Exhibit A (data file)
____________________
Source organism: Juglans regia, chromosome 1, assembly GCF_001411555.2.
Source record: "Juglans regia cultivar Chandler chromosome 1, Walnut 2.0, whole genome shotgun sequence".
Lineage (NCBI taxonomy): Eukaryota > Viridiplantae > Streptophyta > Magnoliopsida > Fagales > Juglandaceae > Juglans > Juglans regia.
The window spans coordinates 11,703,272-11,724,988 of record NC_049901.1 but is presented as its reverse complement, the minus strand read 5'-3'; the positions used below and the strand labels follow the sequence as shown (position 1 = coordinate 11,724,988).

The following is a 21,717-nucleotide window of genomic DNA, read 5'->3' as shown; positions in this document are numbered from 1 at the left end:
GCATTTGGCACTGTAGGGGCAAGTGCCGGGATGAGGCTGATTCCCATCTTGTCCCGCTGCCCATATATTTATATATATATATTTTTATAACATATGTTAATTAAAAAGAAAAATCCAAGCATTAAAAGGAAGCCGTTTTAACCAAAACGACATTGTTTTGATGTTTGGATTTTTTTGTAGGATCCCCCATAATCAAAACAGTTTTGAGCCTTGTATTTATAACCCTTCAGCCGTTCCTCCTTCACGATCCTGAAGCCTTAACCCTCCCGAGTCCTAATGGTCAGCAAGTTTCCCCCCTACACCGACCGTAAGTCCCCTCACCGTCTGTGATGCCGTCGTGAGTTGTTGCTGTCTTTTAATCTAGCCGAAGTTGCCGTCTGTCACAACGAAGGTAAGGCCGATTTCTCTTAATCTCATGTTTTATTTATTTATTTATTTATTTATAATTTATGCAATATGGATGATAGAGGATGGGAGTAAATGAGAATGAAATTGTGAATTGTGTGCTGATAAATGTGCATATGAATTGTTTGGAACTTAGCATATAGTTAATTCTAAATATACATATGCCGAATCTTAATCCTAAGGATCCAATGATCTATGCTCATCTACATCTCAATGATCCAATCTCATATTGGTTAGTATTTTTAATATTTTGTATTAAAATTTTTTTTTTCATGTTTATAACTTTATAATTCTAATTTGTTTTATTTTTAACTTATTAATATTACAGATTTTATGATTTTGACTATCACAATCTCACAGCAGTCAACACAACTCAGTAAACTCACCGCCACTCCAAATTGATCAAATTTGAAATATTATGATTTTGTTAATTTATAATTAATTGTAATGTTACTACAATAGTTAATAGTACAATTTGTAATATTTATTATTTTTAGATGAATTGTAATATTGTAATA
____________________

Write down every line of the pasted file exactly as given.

Source organism: Juglans regia, chromosome 1, assembly GCF_001411555.2.
Source record: "Juglans regia cultivar Chandler chromosome 1, Walnut 2.0, whole genome shotgun sequence".
Lineage (NCBI taxonomy): Eukaryota > Viridiplantae > Streptophyta > Magnoliopsida > Fagales > Juglandaceae > Juglans > Juglans regia.
The window spans coordinates 11,703,272-11,724,988 of record NC_049901.1 but is presented as its reverse complement, the minus strand read 5'-3'; the positions used below and the strand labels follow the sequence as shown (position 1 = coordinate 11,724,988).

The following is a 21,717-nucleotide window of genomic DNA, read 5'->3' as shown; positions in this document are numbered from 1 at the left end:
GCATTTGGCACTGTAGGGGCAAGTGCCGGGATGAGGCTGATTCCCATCTTGTCCCGCTGCCCATATATTTATATATATATATTTTTATAACATATGTTAATTAAAAAGAAAAATCCAAGCATTAAAAGGAAGCCGTTTTAACCAAAACGACATTGTTTTGATGTTTGGATTTTTTTGTAGGATCCCCCATAATCAAAACAGTTTTGAGCCTTGTATTTATAACCCTTCAGCCGTTCCTCCTTCACGATCCTGAAGCCTTAACCCTCCCGAGTCCTAATGGTCAGCAAGTTTCCCCCCTACACCGACCGTAAGTCCCCTCACCGTCTGTGATGCCGTCGTGAGTTGTTGCTGTCTTTTAATCTAGCCGAAGTTGCCGTCTGTCACAACGAAGGTAAGGCCGATTTCTCTTAATCTCATGTTTTATTTATTTATTTATTTATTTATAATTTATGCAATATGGATGATAGAGGATGGGAGTAAATGAGAATGAAATTGTGAATTGTGTGCTGATAAATGTGCATATGAATTGTTTGGAACTTAGCATATAGTTAATTCTAAATATACATATGCCGAATCTTAATCCTAAGGATCCAATGATCTATGCTCATCTACATCTCAATGATCCAATCTCATATTGGTTAGTATTTTTAATATTTTGTATTAAAATTTTTTTTTTCATGTTTATAACTTTATAATTCTAATTTGTTTTATTTTTAACTTATTAATATTACAGATTTTATGATTTTGACTATCACAATCTCACAGCAGTCAACACAACTCAGTAAACTCACCGCCACTCCAAATTGATCAAATTTGAAATATTATGATTTTGTTAATTTATAATTAATTGTAATGTTACTACAATAGTTAATAGTACAATTTGTAATATTTATTATTTTTAGATGAATTGTAATATTGTAATA